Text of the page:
Enter your Email address:
Wolters Kluwer Health may email you for journal alerts and information, but is committed
to maintaining your privacy and will not share your personal information without
You currently have no recent searches
Jankowska, I.1; Paw owska, J.13; Kaliciñski, P.2; Teisseyre, M.1; Czubkowski, P.1; Gliwicz, D.1; Dura, W.3; Kamiñski, A.2; Markiewicz, M.2; Socha, J.1
1Gastroenterology, Hepatology and Immunology, 2Pediatric Surgery and Organ Transplatation, 3Pathology, Children’s Memorial Health Institute, Warsaw, Poland
Submitted by: firstname.lastname@example.org
Introduction: Posttransplant lymphoproliferative disease (PTLD) in children remains a significant clinical problem.
Methods: 156 pediatric liver transplantations were performed between March 1990 and December 2002 in Children’s Memorial Health Institute. Five of the children aged 18–29 months experienced EBV-associated PTLD. Recipients’ age at the time of transplantation ranged from 12 to 17 months. PTLD was diagnosed within 3 to 13 months after transplantation. The immunosuppressive regimen of all patients with PTLD consisted of prednisone and tacrolimus. Four pts had EBV VCA IgG before Ltx.
Results: The following signs and symptoms were observed: anemia (5), fever (4), hypoalbuminemia (3), anorexia (2), chronic diarrhea (3), values of EBV PCR genomes/105 lymphocytes ranged 400–5000 /N300 – University of Pittsburgh/ (5), biopsies of the lymph nodes revealed two types of histology: plasmacytic hyperplasia (2) and polymorphic B-cell infiltration (3).
Patients were treated with immunosuppression withdrawal (4) or reduction (1) and intravenous antiviral therapy. In one case anti-CD20 monoclonal antibody (rituximab) was given intravenously eight weeks after the onset of the disease. Clinical improvement and EBV-PCR reduction were observed in all patients. All children developed acute liver graft rejection episodes, confirmed by liver histology - tacrolimus therapy was then reintroduced. One patient had reccurence of PTLD 34 months after the first episode. The duration of follow-up after the onset of PTLD is 9–39 months. All children are alive.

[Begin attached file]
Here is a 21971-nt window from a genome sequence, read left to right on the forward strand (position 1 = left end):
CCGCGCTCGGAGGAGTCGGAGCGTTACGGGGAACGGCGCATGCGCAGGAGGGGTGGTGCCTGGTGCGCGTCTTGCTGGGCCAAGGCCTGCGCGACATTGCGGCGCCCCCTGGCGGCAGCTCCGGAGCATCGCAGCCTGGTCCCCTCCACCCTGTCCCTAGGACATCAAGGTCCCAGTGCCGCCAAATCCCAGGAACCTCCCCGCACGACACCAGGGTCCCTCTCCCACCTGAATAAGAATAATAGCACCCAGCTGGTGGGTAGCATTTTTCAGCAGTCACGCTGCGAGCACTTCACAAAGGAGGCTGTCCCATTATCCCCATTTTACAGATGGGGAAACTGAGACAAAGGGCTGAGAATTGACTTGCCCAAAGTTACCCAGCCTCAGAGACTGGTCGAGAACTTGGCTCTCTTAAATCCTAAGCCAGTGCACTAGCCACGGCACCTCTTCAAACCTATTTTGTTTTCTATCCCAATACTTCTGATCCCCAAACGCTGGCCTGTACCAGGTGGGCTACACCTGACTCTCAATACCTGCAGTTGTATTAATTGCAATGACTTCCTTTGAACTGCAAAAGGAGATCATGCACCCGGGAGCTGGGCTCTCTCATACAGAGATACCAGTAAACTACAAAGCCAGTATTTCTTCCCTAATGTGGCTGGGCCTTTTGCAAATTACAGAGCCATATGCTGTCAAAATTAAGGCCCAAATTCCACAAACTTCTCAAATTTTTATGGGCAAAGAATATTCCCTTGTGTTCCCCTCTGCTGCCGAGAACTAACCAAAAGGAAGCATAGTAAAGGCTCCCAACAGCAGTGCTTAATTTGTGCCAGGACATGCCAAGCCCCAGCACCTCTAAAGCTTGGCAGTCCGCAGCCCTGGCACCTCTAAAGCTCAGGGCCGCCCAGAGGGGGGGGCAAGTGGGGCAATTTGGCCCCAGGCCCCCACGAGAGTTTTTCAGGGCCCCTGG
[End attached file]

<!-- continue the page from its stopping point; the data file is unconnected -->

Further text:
Conclusion: PTLD is an important complication of immunosuppressive therapy, usually encountered in younger children after LTx.
In case of non-specific signs/symptoms further PTLD tests should be considered.
Reduction of immunosuppression is an effective therapy but must be administered cautiously regarding the acute rejection risk.
© 2004 Lippincott Williams & Wilkins, Inc.
Colleague's E-mail is Invalid
Your Name: (optional)
Separate multiple e-mails with a (;).
Thought you might appreciate this item(s) I saw at Journal of Pediatric Gastroenterology and Nutrition.
Send a copy to your email
Your message has been successfully sent to your colleague.
Some error has occurred while processing your request. Please try after some time.
An Existing Folder
A New Folder
The item(s) has been successfully added to "".
Login with your LWW Journals username and password.
Username or Email:
Enter and submit the email address you registered with. An email with instructions to reset your password will be sent to that address.
Link to reset your password has been sent to specified email address.
What does "Remember me" mean?
By checking this box, you'll stay logged in for
days or until you logout. You'll get easier access to your articles, collections,
media, and all your other content, even if you close your browser or shut down your
To protect your most sensitive data and activities (like changing your password),
we'll ask you to re-enter your password when you access these services.
What if I'm on a computer that I share with others?
If you're using a public computer or you share this computer with others, we recommend
that you uncheck the "Remember me" box.
Save my selection
Visit JPGN.org on your smartphone. Scan this code (QR reader app required) with your phone and be taken directly to the site.